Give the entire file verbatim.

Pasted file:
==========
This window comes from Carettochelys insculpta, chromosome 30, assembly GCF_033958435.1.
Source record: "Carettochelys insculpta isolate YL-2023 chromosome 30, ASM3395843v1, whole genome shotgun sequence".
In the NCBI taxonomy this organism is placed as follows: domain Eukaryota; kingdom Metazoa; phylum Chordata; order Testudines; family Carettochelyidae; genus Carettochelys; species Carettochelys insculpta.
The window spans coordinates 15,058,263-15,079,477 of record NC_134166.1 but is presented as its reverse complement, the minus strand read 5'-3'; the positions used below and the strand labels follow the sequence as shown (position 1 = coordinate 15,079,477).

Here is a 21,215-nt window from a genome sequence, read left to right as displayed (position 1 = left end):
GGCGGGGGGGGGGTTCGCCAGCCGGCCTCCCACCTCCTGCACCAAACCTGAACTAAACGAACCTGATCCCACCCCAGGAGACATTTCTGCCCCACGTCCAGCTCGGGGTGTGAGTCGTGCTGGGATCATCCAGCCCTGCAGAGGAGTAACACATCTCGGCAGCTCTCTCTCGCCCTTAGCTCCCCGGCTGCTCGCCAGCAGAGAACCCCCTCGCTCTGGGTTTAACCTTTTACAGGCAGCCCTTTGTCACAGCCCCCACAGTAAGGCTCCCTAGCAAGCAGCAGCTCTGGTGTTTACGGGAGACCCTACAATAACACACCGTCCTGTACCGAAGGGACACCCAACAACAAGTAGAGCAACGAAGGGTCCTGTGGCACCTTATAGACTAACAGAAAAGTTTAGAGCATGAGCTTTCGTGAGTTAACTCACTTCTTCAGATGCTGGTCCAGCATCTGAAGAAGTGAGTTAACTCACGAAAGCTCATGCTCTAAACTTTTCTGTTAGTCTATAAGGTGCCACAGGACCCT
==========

This window comes from Carettochelys insculpta, chromosome 30, assembly GCF_033958435.1.
Source record: "Carettochelys insculpta isolate YL-2023 chromosome 30, ASM3395843v1, whole genome shotgun sequence".
In the NCBI taxonomy this organism is placed as follows: domain Eukaryota; kingdom Metazoa; phylum Chordata; order Testudines; family Carettochelyidae; genus Carettochelys; species Carettochelys insculpta.
The window spans coordinates 15,058,263-15,079,477 of record NC_134166.1 but is presented as its reverse complement, the minus strand read 5'-3'; the positions used below and the strand labels follow the sequence as shown (position 1 = coordinate 15,079,477).

Here is a 21,215-nt window from a genome sequence, read left to right as displayed (position 1 = left end):
GGCGGGGGGGGGGTTCGCCAGCCGGCCTCCCACCTCCTGCACCAAACCTGAACTAAACGAACCTGATCCCACCCCAGGAGACATTTCTGCCCCACGTCCAGCTCGGGGTGTGAGTCGTGCTGGGATCATCCAGCCCTGCAGAGGAGTAACACATCTCGGCAGCTCTCTCTCGCCCTTAGCTCCCCGGCTGCTCGCCAGCAGAGAACCCCCTCGCTCTGGGTTTAACCTTTTACAGGCAGCCCTTTGTCACAGCCCCCACAGTAAGGCTCCCTAGCAAGCAGCAGCTCTGGTGTTTACGGGAGACCCTACAATAACACACCGTCCTGTACCGAAGGGACACCCAACAACAAGTAGAGCAACGAAGGGTCCTGTGGCACCTTATAGACTAACAGAAAAGTTTAGAGCATGAGCTTTCGTGAGTTAACTCACTTCTTCAGATGCTGGTCCAGCATCTGAAGAAGTGAGTTAACTCACGAAAGCTCATGCTCTAAACTTTTCTGTTAGTCTATAAGGTGCCACAGGACCCT